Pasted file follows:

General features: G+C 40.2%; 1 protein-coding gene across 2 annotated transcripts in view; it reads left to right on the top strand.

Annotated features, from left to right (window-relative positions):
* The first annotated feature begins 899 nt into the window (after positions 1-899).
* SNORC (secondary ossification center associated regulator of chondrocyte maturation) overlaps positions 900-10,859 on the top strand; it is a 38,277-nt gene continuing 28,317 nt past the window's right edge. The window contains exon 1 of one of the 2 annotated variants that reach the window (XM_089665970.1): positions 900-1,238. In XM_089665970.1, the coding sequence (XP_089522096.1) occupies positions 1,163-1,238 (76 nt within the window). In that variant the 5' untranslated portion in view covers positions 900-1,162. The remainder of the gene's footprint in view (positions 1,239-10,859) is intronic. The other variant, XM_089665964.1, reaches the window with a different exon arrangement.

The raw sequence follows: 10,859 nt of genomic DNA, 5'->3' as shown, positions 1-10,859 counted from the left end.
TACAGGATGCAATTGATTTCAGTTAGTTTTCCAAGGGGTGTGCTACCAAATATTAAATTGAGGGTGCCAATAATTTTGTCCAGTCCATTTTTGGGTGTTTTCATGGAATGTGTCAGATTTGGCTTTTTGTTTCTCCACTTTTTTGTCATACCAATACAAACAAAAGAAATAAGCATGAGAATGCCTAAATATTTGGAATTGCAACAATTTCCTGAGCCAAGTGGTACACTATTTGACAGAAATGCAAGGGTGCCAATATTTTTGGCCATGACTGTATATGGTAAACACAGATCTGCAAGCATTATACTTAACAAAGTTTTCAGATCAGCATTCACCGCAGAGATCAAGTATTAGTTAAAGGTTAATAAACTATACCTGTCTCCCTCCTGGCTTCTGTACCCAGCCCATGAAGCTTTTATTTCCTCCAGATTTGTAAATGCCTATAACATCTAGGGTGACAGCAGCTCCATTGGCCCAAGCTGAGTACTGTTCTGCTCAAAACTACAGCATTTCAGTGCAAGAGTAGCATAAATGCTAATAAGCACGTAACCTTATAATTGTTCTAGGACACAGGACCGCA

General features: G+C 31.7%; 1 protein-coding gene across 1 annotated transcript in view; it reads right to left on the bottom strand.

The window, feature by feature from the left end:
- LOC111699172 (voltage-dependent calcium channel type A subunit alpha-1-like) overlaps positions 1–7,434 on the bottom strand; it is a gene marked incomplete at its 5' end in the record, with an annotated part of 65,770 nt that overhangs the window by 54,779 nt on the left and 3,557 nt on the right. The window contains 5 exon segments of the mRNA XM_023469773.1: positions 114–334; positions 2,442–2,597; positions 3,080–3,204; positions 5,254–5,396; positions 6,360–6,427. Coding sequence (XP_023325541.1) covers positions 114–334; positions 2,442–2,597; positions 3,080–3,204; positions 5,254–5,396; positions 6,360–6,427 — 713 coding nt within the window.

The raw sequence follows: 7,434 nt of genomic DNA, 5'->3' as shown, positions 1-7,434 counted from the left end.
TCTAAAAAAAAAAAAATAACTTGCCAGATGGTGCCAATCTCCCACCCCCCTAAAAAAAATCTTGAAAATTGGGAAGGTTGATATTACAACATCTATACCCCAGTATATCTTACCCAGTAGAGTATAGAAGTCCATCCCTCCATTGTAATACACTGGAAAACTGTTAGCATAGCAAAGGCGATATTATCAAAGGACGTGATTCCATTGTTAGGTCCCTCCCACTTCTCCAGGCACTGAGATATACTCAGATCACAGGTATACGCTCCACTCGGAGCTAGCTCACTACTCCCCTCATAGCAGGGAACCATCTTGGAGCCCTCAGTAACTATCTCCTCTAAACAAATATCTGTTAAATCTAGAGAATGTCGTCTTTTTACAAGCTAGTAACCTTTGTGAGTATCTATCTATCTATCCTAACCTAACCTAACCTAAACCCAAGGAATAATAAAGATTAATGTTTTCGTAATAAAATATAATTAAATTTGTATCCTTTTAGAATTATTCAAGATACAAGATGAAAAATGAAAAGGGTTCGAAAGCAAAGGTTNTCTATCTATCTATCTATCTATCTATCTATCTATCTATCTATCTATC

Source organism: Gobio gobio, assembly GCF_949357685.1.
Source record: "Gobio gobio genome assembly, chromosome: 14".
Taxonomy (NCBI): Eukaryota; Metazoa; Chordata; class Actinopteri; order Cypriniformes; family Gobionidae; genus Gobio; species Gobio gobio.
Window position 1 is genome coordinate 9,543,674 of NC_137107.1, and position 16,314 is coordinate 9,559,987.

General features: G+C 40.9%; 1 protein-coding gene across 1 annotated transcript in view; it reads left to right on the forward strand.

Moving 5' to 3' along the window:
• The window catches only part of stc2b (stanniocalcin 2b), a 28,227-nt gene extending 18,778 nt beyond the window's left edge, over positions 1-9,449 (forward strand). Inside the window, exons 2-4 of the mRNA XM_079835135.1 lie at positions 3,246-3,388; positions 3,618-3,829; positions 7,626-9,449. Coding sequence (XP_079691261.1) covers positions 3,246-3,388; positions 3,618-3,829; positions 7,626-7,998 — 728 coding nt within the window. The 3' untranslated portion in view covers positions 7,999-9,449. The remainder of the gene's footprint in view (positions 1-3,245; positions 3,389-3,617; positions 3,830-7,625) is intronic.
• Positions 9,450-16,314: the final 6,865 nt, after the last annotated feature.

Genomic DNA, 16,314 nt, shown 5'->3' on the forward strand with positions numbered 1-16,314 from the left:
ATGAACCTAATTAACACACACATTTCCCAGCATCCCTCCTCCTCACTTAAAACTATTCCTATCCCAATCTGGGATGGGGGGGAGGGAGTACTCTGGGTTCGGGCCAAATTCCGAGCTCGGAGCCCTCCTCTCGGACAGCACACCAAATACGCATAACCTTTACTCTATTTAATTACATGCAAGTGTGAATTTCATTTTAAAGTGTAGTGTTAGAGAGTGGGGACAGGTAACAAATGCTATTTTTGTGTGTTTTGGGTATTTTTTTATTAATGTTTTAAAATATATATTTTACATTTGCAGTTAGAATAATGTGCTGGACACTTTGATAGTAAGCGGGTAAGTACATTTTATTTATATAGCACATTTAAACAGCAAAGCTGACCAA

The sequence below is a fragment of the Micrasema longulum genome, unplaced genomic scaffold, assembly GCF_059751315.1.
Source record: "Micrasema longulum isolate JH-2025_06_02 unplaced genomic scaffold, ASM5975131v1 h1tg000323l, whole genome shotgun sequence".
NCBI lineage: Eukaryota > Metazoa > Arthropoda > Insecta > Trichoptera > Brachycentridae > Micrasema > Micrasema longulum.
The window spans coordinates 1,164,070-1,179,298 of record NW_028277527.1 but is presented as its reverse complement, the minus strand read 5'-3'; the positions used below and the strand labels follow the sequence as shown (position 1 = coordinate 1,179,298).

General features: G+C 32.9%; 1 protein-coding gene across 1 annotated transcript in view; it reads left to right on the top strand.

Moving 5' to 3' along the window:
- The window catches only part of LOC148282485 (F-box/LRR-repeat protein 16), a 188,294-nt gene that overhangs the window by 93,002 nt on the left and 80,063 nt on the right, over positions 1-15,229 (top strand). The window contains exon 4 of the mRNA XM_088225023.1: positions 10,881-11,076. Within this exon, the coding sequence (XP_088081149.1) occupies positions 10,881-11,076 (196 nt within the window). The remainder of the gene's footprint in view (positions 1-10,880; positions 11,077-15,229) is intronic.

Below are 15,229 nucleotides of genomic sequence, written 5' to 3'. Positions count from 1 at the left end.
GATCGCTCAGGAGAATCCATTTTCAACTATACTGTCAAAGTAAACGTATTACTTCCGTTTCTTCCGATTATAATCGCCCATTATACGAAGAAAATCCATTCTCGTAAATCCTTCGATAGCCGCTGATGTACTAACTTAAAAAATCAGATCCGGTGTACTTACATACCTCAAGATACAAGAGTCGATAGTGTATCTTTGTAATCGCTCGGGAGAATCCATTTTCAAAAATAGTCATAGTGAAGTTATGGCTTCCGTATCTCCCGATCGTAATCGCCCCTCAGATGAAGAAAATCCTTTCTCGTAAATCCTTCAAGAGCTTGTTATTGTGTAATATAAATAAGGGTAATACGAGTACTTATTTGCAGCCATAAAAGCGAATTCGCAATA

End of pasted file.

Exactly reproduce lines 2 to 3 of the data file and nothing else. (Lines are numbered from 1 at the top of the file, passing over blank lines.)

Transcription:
Annotated features, from left to right (window-relative positions):
* The first annotated feature begins 899 nt into the window (after positions 1-899).